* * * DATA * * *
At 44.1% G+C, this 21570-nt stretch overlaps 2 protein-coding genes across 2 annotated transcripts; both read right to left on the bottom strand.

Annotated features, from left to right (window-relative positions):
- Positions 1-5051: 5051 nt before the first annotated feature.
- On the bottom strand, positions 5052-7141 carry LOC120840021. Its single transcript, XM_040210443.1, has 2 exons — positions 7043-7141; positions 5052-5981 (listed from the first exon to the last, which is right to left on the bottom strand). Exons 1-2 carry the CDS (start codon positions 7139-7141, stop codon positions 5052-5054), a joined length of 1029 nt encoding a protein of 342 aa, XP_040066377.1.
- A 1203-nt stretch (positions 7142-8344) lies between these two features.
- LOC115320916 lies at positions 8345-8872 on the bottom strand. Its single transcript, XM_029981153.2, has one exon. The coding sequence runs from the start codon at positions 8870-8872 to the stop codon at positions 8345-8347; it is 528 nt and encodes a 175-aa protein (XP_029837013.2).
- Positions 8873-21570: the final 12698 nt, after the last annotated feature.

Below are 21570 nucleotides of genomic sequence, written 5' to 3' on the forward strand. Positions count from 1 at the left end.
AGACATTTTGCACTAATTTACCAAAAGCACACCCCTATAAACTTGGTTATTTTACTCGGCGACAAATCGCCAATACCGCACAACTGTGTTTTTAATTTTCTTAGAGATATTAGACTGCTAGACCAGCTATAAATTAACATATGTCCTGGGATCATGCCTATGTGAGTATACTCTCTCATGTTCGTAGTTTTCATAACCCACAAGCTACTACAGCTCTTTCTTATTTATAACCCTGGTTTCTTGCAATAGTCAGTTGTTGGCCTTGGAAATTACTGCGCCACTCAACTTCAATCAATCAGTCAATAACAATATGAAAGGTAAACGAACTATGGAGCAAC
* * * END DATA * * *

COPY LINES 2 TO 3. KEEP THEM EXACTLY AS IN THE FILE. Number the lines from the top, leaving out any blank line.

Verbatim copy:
Annotated features, from left to right (window-relative positions):
- Positions 1-5051: 5051 nt before the first annotated feature.